• learn more about the entire era called the Byzantine Empire in less time compared to reading boring textbooks

Click here!

 

 

Lost to the West: The Forgotten Byzantine Empire That Rescued Western Civilization

Lost to the West: The Forgotten Byzantine Empire That Rescued Western Civilization 1st Edition

Filled with unforgettable stories of emperors, generals, and religious patriarchs, as well as fascinating glimpses into the life of the ordinary citizen, Lost to the West reveals how much we owe to the Byzantine Empire that was the equal of any in its achievements, appetites, and enduring legacy.

For more than a millennium, Byzantium reigned as the glittering seat of Christian civilization. When Europe fell into the Dark Ages, Byzantium held fast against Muslim expansion, keeping Christianity alive.  Streams of wealth flowed into Constantinople, making possible unprecedented wonders of art and architecture. And the emperors who ruled Byzantium enacted a saga of political intrigue and conquest as astonishing as anything in recorded history. 

Lost to the West is replete with stories of assassination, mass mutilation and execution, sexual scheming, ruthless grasping for power, and clashing armies that soaked battlefields with the blood of slain warriors numbering in the tens of thousands.

Click here!

 

 

The Cambridge History of the Byzantine Empire c.500-1492

The Cambridge History of the Byzantine Empire c.500-1492 Paperback – April 30, 2019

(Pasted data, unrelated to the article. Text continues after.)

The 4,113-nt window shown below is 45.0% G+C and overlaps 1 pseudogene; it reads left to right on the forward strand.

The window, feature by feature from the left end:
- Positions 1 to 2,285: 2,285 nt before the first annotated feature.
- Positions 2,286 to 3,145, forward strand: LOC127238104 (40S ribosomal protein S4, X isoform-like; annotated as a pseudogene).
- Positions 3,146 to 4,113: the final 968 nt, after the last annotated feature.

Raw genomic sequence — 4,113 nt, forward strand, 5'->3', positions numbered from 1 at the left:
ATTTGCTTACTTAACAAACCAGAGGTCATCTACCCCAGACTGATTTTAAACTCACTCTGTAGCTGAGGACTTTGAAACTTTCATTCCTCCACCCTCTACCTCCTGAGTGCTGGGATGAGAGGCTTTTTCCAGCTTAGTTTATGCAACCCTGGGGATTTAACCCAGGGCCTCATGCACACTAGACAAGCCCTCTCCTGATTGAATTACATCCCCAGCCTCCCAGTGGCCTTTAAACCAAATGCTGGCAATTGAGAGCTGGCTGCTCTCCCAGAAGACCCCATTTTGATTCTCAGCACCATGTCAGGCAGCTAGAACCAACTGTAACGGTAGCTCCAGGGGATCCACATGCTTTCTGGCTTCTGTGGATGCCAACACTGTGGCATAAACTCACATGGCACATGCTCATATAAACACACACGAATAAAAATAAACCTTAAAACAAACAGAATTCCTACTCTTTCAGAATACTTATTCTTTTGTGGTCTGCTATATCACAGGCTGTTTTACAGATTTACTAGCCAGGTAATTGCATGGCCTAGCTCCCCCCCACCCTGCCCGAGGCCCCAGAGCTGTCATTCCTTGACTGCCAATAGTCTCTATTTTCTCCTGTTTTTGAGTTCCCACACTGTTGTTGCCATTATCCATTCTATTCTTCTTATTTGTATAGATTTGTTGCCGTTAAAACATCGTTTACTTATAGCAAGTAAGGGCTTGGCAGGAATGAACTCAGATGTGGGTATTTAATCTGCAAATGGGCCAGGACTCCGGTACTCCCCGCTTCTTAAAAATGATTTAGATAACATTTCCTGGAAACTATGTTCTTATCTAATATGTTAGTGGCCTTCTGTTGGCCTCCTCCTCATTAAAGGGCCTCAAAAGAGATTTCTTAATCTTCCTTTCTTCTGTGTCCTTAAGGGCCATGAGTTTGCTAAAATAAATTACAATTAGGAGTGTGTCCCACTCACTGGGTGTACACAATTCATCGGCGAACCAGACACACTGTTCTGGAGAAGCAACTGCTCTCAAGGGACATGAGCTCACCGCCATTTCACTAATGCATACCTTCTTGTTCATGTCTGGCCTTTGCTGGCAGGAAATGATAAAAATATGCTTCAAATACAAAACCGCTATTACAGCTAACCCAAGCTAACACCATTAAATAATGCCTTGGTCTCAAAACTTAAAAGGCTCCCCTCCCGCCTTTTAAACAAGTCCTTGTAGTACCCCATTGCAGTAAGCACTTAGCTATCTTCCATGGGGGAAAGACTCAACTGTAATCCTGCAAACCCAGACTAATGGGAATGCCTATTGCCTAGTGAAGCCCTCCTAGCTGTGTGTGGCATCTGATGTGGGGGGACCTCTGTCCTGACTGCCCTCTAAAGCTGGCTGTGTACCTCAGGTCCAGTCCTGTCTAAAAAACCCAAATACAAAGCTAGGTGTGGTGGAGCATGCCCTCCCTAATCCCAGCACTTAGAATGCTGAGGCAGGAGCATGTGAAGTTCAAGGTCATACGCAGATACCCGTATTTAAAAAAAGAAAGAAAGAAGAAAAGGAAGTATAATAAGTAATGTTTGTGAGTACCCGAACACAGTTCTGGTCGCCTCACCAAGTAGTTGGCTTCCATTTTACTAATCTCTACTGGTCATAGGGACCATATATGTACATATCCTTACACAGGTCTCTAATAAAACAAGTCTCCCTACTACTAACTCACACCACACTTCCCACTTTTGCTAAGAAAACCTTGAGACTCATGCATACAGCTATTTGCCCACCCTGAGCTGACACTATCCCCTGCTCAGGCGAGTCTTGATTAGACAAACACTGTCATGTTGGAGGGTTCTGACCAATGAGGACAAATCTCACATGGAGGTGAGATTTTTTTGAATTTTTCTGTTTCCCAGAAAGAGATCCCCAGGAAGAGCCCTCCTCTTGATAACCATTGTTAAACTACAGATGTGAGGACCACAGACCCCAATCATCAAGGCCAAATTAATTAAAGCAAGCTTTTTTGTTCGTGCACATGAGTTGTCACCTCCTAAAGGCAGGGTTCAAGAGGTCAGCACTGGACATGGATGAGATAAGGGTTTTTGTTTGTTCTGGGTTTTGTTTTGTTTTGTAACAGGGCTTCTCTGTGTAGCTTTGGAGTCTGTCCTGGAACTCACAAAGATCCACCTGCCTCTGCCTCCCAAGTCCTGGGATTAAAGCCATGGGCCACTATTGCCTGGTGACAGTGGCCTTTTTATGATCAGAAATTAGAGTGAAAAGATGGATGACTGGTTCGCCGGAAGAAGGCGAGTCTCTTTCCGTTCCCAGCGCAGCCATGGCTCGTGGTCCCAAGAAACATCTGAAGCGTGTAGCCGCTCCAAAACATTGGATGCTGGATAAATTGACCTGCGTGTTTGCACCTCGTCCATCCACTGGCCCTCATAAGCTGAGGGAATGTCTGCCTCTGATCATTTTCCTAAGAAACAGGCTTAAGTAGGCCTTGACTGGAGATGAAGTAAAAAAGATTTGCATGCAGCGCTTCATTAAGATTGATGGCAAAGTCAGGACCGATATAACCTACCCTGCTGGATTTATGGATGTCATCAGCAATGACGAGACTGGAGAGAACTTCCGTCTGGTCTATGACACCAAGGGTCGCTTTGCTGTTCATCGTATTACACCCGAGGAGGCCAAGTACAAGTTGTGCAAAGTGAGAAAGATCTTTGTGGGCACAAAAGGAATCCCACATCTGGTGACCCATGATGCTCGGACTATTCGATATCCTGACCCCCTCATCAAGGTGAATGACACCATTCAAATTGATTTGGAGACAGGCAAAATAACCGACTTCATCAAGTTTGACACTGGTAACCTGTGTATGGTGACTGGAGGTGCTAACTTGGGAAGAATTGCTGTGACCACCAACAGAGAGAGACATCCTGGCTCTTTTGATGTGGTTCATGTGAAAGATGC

Byzantium lasted a thousand years, ruled to the end by self-styled 'emperors of the Romans'. It underwent kaleidoscopic territorial and structural changes, yet recovered repeatedly from disaster: even after the near-impregnable Constantinople fell in 1204, variant forms of the empire reconstituted themselves. The Cambridge History of the Byzantine Empire c.500-1492 tells the story, tracing political and military events, religious controversies and economic change. It offers clear, authoritative chapters on the main events and periods, with more detailed chapters on outlying regions and neighbouring societies and powers of Byzantium. With aids such as maps, a glossary, an alternative place-name table and references to English translations of sources, it will be valuable as an introduction. However, it also offers stimulating new approaches and important findings, making it essential reading for postgraduates and for specialists. The revised paperback edition contains a new preface by the editor and will offer an invaluable companion to survey courses in Byzantine history.